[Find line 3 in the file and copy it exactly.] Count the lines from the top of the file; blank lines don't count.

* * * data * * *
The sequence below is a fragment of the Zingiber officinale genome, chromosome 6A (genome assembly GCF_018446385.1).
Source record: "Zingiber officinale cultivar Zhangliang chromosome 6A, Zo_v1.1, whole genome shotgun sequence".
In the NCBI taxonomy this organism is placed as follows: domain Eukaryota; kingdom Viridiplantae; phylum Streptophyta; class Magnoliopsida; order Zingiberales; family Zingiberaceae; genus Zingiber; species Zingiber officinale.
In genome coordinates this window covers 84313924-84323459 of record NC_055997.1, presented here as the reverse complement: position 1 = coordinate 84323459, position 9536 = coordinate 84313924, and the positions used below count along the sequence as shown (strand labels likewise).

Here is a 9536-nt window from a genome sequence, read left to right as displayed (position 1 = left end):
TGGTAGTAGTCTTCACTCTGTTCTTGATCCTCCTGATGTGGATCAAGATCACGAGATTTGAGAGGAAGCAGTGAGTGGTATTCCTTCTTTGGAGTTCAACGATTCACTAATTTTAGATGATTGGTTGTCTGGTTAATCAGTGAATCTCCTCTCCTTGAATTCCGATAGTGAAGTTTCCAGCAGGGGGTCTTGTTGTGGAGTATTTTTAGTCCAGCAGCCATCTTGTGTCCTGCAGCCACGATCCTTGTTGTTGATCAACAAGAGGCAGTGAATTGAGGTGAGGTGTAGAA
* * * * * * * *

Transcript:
In the NCBI taxonomy this organism is placed as follows: domain Eukaryota; kingdom Viridiplantae; phylum Streptophyta; class Magnoliopsida; order Zingiberales; family Zingiberaceae; genus Zingiber; species Zingiber officinale.